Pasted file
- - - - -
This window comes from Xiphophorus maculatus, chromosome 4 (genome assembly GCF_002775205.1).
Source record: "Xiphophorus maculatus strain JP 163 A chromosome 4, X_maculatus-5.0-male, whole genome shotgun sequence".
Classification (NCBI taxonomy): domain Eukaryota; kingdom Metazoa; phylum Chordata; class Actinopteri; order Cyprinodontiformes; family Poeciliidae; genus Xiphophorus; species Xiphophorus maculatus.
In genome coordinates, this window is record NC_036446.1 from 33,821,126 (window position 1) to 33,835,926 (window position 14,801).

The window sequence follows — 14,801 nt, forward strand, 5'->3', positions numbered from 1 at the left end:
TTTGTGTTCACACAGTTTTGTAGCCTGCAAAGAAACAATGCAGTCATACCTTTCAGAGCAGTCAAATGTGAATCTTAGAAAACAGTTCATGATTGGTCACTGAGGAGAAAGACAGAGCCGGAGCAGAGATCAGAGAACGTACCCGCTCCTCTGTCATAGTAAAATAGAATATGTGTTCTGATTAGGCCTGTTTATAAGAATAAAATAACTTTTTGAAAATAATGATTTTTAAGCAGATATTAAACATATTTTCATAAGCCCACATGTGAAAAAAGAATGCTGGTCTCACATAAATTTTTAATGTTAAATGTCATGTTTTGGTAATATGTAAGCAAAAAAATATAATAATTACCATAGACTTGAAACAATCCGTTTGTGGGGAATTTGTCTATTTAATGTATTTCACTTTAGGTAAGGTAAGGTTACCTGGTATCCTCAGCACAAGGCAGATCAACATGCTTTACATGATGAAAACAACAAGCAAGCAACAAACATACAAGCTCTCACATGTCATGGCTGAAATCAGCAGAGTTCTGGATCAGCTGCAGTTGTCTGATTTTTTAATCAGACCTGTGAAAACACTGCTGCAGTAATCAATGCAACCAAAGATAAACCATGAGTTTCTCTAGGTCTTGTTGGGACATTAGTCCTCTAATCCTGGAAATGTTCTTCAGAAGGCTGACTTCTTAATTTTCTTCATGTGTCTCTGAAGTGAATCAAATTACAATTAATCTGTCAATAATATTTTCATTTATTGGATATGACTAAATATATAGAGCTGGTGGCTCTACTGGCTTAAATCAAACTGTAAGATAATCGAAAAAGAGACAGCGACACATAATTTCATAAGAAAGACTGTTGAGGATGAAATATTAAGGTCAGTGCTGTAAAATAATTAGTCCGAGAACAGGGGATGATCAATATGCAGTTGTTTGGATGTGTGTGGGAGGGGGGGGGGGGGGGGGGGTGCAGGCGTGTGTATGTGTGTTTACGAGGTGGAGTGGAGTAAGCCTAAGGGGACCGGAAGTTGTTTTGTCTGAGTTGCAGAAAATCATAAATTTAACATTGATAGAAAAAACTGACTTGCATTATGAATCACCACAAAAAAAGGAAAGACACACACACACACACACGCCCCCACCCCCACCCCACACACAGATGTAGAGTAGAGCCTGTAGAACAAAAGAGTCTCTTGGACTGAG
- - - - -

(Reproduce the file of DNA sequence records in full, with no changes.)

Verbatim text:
This window comes from Xiphophorus maculatus, chromosome 4 (genome assembly GCF_002775205.1).
Source record: "Xiphophorus maculatus strain JP 163 A chromosome 4, X_maculatus-5.0-male, whole genome shotgun sequence".
Classification (NCBI taxonomy): domain Eukaryota; kingdom Metazoa; phylum Chordata; class Actinopteri; order Cyprinodontiformes; family Poeciliidae; genus Xiphophorus; species Xiphophorus maculatus.
In genome coordinates, this window is record NC_036446.1 from 33,821,126 (window position 1) to 33,835,926 (window position 14,801).

The window sequence follows — 14,801 nt, forward strand, 5'->3', positions numbered from 1 at the left end:
TTTGTGTTCACACAGTTTTGTAGCCTGCAAAGAAACAATGCAGTCATACCTTTCAGAGCAGTCAAATGTGAATCTTAGAAAACAGTTCATGATTGGTCACTGAGGAGAAAGACAGAGCCGGAGCAGAGATCAGAGAACGTACCCGCTCCTCTGTCATAGTAAAATAGAATATGTGTTCTGATTAGGCCTGTTTATAAGAATAAAATAACTTTTTGAAAATAATGATTTTTAAGCAGATATTAAACATATTTTCATAAGCCCACATGTGAAAAAAGAATGCTGGTCTCACATAAATTTTTAATGTTAAATGTCATGTTTTGGTAATATGTAAGCAAAAAAATATAATAATTACCATAGACTTGAAACAATCCGTTTGTGGGGAATTTGTCTATTTAATGTATTTCACTTTAGGTAAGGTAAGGTTACCTGGTATCCTCAGCACAAGGCAGATCAACATGCTTTACATGATGAAAACAACAAGCAAGCAACAAACATACAAGCTCTCACATGTCATGGCTGAAATCAGCAGAGTTCTGGATCAGCTGCAGTTGTCTGATTTTTTAATCAGACCTGTGAAAACACTGCTGCAGTAATCAATGCAACCAAAGATAAACCATGAGTTTCTCTAGGTCTTGTTGGGACATTAGTCCTCTAATCCTGGAAATGTTCTTCAGAAGGCTGACTTCTTAATTTTCTTCATGTGTCTCTGAAGTGAATCAAATTACAATTAATCTGTCAATAATATTTTCATTTATTGGATATGACTAAATATATAGAGCTGGTGGCTCTACTGGCTTAAATCAAACTGTAAGATAATCGAAAAAGAGACAGCGACACATAATTTCATAAGAAAGACTGTTGAGGATGAAATATTAAGGTCAGTGCTGTAAAATAATTAGTCCGAGAACAGGGGATGATCAATATGCAGTTGTTTGGATGTGTGTGGGAGGGGGGGGGGGGGGGGGGGTGCAGGCGTGTGTATGTGTGTTTACGAGGTGGAGTGGAGTAAGCCTAAGGGGACCGGAAGTTGTTTTGTCTGAGTTGCAGAAAATCATAAATTTAACATTGATAGAAAAAACTGACTTGCATTATGAATCACCACAAAAAAAGGAAAGACACACACACACACACACGCCCCCACCCCCACCCCACACACAGATGTAGAGTAGAGCCTGTAGAACAAAAGAGTCTCTTGGACTGAG